Vacuum Assisted Caesarean Section

by Anonymous

Caput Succedaneum

Caput Succedaneum

I had scheduled caesarean section 6 days ago at 39 weeks gestation. My baby came out with a big bump on his head (hematoma)!

My gynaecologist said he used vacuum suction for few seconds, because the width of my baby's head was grearer than the length of his incision.

I'm so worried. Can this hematoma cause any further brain development problem or any tardiness on my baby?

I appreciate any useful comments!

The Expert, Ren Chats Answers

Why vacuum extraction with Caesarean Section:

It is a common practice to use mild suction pressure to help deliver baby’s head during caesarean section. Forcing foetal head through the small cut on uterus can cause abrupt compression of baby’s head, especially if the baby is big and the caesarean section is preplanned.

Vacuum extraction assisted caesarean section offers a safe alternative in such situation. As compared to prolonged fundal compression used for the purpose, it is a nontraumatic and rapid method for delivering the fetus, who is yet floating high. It minimizes the risks, both for the baby and the mother.

Moreover, a large cut on uterus is avoided to preserve the function of the uterus and to reduce the chances of complications such as rupture uterus in following pregnancy and childbirth.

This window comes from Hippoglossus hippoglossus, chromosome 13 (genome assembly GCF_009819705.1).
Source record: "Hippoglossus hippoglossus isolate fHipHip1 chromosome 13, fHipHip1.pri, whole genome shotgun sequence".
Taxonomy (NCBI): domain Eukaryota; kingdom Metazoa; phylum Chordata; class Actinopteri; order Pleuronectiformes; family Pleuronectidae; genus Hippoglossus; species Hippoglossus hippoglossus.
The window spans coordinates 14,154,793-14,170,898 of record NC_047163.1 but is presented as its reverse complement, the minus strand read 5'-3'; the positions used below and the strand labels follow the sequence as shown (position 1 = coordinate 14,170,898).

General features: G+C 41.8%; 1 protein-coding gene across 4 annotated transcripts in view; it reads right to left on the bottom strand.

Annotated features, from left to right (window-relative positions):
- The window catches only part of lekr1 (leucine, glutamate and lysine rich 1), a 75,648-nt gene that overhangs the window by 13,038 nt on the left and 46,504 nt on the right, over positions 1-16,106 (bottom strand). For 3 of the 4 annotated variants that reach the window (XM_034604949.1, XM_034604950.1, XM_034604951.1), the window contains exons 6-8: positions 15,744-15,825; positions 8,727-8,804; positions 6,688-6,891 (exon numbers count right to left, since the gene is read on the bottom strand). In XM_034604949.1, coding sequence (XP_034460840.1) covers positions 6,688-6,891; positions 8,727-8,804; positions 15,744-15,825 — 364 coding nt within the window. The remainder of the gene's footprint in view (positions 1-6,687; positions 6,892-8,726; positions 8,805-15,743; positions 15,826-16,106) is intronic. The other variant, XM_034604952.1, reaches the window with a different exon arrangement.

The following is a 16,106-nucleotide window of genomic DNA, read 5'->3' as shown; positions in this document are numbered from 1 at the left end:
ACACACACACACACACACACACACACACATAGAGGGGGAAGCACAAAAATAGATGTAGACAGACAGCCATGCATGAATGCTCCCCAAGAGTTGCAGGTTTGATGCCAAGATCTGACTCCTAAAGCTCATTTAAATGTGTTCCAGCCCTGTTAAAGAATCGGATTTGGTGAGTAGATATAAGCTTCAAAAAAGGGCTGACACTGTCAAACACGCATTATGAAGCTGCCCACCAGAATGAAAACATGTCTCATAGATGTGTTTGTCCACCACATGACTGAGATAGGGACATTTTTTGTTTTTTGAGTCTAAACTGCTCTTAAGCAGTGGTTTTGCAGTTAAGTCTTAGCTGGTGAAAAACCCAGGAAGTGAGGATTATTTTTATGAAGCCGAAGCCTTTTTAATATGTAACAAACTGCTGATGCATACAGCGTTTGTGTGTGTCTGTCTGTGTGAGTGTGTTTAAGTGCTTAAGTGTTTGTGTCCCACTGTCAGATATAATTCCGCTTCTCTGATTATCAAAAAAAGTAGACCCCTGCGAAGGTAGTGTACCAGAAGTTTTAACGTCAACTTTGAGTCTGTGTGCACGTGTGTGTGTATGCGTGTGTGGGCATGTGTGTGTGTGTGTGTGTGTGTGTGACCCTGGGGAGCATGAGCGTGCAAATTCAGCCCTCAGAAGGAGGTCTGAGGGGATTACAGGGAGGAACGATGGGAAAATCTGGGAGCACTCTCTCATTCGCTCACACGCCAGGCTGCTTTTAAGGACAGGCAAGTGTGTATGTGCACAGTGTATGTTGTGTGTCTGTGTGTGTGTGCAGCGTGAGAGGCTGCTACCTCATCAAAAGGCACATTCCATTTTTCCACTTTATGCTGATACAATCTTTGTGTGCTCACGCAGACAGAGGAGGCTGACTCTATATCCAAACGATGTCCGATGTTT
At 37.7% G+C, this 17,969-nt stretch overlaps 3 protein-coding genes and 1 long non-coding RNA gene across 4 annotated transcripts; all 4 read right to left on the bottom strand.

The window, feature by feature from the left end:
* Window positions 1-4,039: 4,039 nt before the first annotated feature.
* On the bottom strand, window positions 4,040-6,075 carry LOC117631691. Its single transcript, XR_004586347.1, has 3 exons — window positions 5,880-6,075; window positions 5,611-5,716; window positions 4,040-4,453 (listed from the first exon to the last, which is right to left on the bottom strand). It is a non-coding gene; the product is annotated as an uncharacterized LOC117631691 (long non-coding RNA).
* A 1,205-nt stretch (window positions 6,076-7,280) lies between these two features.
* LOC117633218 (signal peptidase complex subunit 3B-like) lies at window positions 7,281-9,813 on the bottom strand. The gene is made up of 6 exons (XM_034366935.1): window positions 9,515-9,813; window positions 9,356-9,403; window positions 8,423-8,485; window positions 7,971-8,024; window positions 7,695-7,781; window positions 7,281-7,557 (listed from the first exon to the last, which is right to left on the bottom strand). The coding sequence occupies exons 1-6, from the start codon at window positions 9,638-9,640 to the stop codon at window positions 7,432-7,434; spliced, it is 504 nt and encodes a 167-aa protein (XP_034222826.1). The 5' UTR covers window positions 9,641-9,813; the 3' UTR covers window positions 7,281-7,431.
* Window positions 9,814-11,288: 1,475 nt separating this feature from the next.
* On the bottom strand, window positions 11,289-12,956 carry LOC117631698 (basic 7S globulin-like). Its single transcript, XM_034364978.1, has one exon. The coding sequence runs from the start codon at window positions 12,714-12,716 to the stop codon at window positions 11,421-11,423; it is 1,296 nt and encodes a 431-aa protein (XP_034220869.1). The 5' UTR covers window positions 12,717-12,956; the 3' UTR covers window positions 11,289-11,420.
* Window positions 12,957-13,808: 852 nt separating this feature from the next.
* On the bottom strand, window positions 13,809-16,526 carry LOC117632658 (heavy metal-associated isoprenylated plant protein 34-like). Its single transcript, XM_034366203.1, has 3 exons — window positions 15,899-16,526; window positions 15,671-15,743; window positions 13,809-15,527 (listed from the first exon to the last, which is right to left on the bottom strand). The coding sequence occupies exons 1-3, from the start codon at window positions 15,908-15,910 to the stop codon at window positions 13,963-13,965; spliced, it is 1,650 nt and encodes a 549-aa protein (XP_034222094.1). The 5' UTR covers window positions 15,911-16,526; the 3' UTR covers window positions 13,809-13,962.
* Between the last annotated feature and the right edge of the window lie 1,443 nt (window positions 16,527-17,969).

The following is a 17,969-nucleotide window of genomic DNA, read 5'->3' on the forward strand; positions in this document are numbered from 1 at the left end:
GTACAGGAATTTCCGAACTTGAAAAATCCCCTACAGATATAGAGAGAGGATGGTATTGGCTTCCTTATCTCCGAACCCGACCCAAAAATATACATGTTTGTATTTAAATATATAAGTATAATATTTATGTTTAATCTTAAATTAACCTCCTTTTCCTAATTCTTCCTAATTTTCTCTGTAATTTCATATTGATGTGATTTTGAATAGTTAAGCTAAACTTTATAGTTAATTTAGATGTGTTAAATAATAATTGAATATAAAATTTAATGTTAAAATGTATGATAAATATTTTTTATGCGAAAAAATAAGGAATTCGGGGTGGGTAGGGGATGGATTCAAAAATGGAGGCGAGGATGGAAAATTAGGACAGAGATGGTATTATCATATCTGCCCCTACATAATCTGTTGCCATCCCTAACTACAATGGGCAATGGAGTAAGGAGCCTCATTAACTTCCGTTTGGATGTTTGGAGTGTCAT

Baby born with a big bump on his head:
Please see the illustrations given above

The most common cause of a bump on the head of a newborn is “caput succedaneum”, which is not a hematoma, and does not usually cause any complications.

Cephalhematoma on the other hand is bleeding from small blood vessels crossing the membranous covering of the bone. Sometimes fracture of the associated bone also occurs. Both hematoma and fracture usually do not need any treatment. They resolve on their own over a few weeks. However, the two common causes of concern are anaemia due to blood loss, and exaggerated neonatal jaundice due to reabsorption of the collected blood.

Child development:

As for child’s future brain growth and development, it is difficult to opine on at this stage, and definitely not with the information provided. It would depend on several other factors associated with child birth, prenatal history, and child’s future physical and emotional health.

Hope this helps.
Take care!

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